NCUA Has Provided Regulatory Relief and Streamlined Key Rules; Credit Unions Still Encouraged to Share Ideas
“When I first announced the Regulatory Modernization Initiative in 2011, I pledged NCUA would review, update and streamline the agency’s rules to reduce burdens where possible,” Matz said. “I also committed to applying the lessons learned from the financial crisis and to ensuring that credit unions have a prudent, forward-looking regulatory framework sufficient to address emerging risks. In the last three years, we have accomplished much, and credit unions are now operating under an improved and streamlined safety and soundness framework.”
The primary principle guiding the Regulatory Modernization Initiative was to provide regulatory relief without jeopardizing safety and soundness.
“We’ve worked hard to ensure our regulations and policies recognize the increased sophistication of the modern financial marketplace, are clearly written, and wherever appropriate are targeted specifically to areas of risk, rather than one-size-fits-all,” Matz said. “Many ideas came directly from credit union suggestions at my biennial Listening Sessions. We turned their good ideas into reality wherever feasible and prudent.”
The Regulatory Modernization Initiative’s key results include:
- Regulatory Relief for Small Credit Unions—NCUA finalized a rule that updated the definition of “small entity” from the previous $10 million asset threshold to exempt credit unions up to $50 million in assets from certain rules. This change doubled the number of credit unions that could receive special consideration for regulatory relief. Two-thirds of credit unions are now exempt from NCUA rules on risk-based net worth and interest rate risk. These small credit unions also now have a streamlined compliance requirement for emergency liquidity.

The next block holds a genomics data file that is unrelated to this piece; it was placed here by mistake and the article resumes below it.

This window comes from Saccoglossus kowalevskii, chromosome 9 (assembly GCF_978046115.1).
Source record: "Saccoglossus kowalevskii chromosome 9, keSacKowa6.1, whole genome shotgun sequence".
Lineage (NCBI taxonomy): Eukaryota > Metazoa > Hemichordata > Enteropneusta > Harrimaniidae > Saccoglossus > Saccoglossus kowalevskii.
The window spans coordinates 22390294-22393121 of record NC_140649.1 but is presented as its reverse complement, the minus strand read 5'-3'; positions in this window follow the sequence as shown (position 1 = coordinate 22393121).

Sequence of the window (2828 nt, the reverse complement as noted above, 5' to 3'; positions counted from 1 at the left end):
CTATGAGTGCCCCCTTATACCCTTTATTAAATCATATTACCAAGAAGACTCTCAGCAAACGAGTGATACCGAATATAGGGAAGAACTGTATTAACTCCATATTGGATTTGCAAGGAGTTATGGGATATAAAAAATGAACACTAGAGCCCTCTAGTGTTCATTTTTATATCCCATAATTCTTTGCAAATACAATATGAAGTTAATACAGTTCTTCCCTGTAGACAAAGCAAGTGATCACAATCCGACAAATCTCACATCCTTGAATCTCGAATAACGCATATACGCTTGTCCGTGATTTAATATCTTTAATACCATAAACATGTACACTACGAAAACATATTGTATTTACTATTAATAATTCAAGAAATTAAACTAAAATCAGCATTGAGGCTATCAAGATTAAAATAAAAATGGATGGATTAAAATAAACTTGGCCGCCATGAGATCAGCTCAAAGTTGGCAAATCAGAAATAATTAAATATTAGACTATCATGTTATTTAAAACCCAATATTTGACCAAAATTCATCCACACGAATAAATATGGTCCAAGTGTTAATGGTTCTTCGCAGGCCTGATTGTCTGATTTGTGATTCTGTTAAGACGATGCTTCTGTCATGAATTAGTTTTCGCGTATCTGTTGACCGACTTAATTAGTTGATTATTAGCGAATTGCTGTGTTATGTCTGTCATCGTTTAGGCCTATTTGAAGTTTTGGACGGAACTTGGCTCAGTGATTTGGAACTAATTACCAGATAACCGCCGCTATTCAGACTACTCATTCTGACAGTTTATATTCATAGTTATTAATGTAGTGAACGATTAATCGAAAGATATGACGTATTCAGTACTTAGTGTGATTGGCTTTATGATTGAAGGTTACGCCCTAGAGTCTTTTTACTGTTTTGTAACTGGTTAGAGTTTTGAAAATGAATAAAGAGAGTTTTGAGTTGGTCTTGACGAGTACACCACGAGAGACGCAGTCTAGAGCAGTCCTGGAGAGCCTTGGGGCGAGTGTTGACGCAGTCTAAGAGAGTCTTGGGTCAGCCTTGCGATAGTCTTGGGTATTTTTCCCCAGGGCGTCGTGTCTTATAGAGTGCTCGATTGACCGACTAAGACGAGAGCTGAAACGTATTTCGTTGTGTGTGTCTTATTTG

- Expanded Powers—NCUA finalized rules to allow credit unions to buy Treasury Inflation Protected Securities, and to purchase “plain vanilla” derivatives. With agency approval, well-managed credit unions with assets of at least $250 million and with appropriate safeguards can now invest in derivatives. NCUA also extended seven Regulatory Flexibility provisions to all credit unions, expanded potential membership in Rural Districts, and removed restrictions on charitable donations.
- Streamlined Processes—NCUA streamlined the application process for eligible credit unions to obtain the low-income designation, which nearly doubled the number of low-income designated credit unions to more than 2,100. These credit unions have the ability to expand member business lending beyond the statutory 12.25 percent of assets cap, obtain supplemental capital, raise non-member deposits and apply for Community Development Revolving Loan Fund grants and loans.
- More Flexible Policies—Responding to feedback from credit union practitioners in the field, NCUA amended its policy on Troubled Debt Restructuring. The new policy reduced paperwork burdens and provided credit unions greater flexibility to approve loan modifications for members who were having difficulty making full mortgage payments. As a result, more credit union members were able to stay in their homes throughout the crisis and into the recovery.
- Expedited Examinations—NCUA created an expedited exam process for well-managed credit unions with CAMEL ratings of 1, 2 or 3 and assets of less than $30 million. This strategy enabled NCUA to reallocate resources to credit unions posing higher risks.
- Proposed Relief—Most recently, NCUA proposed two additional regulatory relief measures for comment. One proposed rule would eliminate the five-percent cap on fixed assets; the other would allow qualified credit unions to securitize their own assets.
In the coming months, the Regulatory Modernization Initiative will continue, Matz said, as the Board seeks to find prudent ways to provide more flexibility to credit unions offering member business loans. The Board will also propose changes to the advertising rule, including incorporating new technology, such as social media, into the rule.
“We’re still listening to stakeholders for their thoughtful ideas on how to streamline and enhance our regulatory process without compromising safety and soundness or consumer protection. We’ve made great progress, but are always open to further improvement,” Matz said.